Most of the paintings in At The Well are very large, appropriate to the scale of ambition of a post-modern Courbet. Rauch, like Courbet, assembles large ensemble casts put to allegorical purpose. One thinks of the older artist’s “Burial at Ornans” (1849 – 50) or “The Painter’s Studio” (1854 – 1855) when considering Rauch’s similarly overcrowded pictures. Like Courbet, too, Rauch sublimates the narrative thread of woman as mother/earth/goddess. Consider “Der Blaue Fisch” (2014), a painting that depicts a patriarchal figure helping a fully dressed woman out of a wound in a large, freshly caught fish. He is aided by a flaying fishmonger and attended by a punting canal man. It’s a flat-footed, secular “Birth of Venus” (1485 – 87) in an acrid red, green, and yellow landscape of windmills and humble cottages evoking Old Europe. This event draws the attention of the rest of the workaday village, effectively crowd-sourcing the mysticism of a quotidian epiphany. In “Skulpteurin” (2014) another female protagonist, this time more matronly and less passive, mounts a ladder to sculpt a monumental female form in flesh-colored stone. A small maquette of the sculpture stands on a pedestal nearby while drone-like artisans in guild caps stand ready to hand the sculptress her tools. In both of these paintings, Rauch comes closer to a clear allegorical statement than in most of the other works in the show. While Courbet may have coded his allusions to a presiding feminine spirit in works such as the gushing cave of “The Source of the Loue” (1864) and the centralized open grave in “Burial at Ornans” (1849 – 50) Rauch makes explicit the role of the woman as both the passive object of fascination and active maker of worlds. The exhibition’s title, At the Well, might be connected to “la source” (1868) but in Rauch’s case more towards a nationalistic wishing than an elemental wondering.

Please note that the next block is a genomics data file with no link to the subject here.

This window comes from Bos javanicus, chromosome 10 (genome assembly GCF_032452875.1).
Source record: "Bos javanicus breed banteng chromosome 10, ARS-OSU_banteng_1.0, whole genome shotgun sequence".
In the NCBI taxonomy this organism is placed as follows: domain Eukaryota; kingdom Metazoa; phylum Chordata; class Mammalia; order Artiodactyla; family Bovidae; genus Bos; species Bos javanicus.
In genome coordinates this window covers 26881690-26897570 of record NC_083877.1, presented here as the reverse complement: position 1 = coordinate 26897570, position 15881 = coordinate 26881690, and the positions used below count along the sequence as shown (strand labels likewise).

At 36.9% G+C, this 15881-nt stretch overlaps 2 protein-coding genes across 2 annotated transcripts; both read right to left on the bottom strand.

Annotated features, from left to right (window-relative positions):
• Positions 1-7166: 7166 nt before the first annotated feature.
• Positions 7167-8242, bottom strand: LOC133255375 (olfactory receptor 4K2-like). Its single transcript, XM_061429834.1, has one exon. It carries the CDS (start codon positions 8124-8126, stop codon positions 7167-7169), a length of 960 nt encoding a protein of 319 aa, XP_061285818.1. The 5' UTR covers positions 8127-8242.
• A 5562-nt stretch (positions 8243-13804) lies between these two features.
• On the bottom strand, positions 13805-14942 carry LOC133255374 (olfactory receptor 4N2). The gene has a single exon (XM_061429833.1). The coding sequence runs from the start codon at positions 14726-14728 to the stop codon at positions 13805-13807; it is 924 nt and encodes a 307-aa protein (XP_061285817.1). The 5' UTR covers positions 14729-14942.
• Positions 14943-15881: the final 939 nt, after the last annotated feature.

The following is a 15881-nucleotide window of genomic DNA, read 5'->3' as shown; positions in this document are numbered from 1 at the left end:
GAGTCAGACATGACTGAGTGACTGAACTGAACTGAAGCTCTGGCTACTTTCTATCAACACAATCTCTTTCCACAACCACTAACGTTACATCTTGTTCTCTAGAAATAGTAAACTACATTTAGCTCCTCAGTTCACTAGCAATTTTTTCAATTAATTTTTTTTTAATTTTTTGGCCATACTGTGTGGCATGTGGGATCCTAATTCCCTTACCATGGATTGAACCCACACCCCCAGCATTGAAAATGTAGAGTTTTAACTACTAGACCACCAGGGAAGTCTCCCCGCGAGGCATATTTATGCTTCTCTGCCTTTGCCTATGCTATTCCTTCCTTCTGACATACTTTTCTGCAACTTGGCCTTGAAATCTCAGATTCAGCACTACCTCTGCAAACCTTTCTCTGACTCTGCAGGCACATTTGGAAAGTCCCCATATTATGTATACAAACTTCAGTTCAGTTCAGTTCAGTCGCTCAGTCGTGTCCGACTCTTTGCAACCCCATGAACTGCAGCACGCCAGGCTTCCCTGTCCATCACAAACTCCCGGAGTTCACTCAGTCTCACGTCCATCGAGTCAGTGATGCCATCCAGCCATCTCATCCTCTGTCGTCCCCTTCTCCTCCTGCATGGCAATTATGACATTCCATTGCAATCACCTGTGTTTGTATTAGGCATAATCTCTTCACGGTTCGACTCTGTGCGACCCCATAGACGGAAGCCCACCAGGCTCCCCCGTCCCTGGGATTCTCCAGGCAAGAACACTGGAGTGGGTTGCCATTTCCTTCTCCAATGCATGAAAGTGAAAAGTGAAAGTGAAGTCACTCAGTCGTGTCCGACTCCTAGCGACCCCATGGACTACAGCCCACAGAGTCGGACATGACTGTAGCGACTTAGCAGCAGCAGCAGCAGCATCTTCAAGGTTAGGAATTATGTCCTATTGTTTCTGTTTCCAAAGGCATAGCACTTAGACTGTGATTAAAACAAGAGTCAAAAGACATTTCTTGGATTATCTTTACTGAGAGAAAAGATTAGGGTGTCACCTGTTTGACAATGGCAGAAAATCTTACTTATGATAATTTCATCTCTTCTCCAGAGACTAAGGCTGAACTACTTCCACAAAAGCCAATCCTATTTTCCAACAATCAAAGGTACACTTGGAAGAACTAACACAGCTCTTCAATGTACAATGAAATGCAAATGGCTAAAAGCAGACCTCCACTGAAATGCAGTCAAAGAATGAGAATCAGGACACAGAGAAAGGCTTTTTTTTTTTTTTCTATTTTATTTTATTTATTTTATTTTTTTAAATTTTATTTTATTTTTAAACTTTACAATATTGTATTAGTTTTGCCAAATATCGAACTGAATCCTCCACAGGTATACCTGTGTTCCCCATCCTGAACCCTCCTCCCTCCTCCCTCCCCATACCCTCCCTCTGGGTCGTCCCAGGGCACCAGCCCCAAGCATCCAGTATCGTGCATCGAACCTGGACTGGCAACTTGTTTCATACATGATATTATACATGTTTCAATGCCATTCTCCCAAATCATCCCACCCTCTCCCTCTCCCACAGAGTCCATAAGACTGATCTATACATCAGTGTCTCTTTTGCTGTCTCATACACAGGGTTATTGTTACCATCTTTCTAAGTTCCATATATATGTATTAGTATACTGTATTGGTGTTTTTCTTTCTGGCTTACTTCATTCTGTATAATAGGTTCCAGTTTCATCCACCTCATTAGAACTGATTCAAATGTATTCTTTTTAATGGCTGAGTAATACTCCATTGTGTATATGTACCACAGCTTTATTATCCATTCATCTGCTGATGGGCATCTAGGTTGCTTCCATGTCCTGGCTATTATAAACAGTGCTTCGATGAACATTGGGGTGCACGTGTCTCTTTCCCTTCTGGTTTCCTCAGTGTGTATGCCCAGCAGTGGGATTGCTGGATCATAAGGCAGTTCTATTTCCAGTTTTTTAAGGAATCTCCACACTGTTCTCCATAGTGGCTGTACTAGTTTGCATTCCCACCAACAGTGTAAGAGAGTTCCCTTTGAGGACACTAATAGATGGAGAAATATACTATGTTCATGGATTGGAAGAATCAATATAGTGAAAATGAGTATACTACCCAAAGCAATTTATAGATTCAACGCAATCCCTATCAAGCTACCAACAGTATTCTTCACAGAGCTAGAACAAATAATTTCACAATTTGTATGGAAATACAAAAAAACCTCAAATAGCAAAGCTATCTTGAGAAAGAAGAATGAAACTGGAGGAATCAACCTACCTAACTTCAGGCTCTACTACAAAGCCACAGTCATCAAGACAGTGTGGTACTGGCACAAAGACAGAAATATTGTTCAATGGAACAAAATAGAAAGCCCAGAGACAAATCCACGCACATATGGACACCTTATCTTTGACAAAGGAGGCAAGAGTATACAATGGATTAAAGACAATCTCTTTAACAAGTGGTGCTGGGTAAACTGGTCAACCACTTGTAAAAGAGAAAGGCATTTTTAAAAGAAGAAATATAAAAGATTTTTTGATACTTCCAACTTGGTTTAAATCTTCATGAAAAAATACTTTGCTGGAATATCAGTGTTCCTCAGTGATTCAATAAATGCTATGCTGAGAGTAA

One of the most complicated works in the show is “Heillichtung” (2014), a vast 9-by-16-foot canvas that sets up a field triage in an alpine landscape. The painting is further populated by incongruously lute-toting soldiers emerging from a ramshackle corrugated steel barracks and what appears to be a former artillery crew attending to a fallen tree trunk. These figures are scattered in widely varying scale in a mountain valley with giant mushrooms and two dueling sculptures that recall Brancusi’s “Endless Column” (1918) and Rodin’s “Monument to Balzac” (1898). On the far horizon a castle burns a la Ruscha’s “LA County Museum on Fire” (1965 – 68) and an organic-looking radio tower topples like one of H.G. Wells’s alien machines in War of the Worlds. Inserted into this nutty mélange, like a pop-up window on a computer, is a miniature Fauvist landscape painted in primary red, yellow, and green-blues. A translation of the title means “healing clearing,” most likely referring to war and its aftermath. Although Rauch was too young to experience WWII—the tragic, defining moment in German 20th-century history—with this work he makes reference to the residual need to come to terms with that moment for his countrymen of all generations, past or future. In painting allegorical content in such an antic and kitschy way, Rauch simultaneously heals and reveals the inherent meaning behind this historical reckoning.
Because of his general tendency to distance himself from any ideological subtext of historical allegory, Neo Rauch remains an important if quixotic figure of post-modern figurative painting. By reanimating the rhetorical mechanisms of obsolete historical narrative as idiosyncratic follies, he simultaneously undermines the power of representational ideology while instilling belief in the continuity of dreams.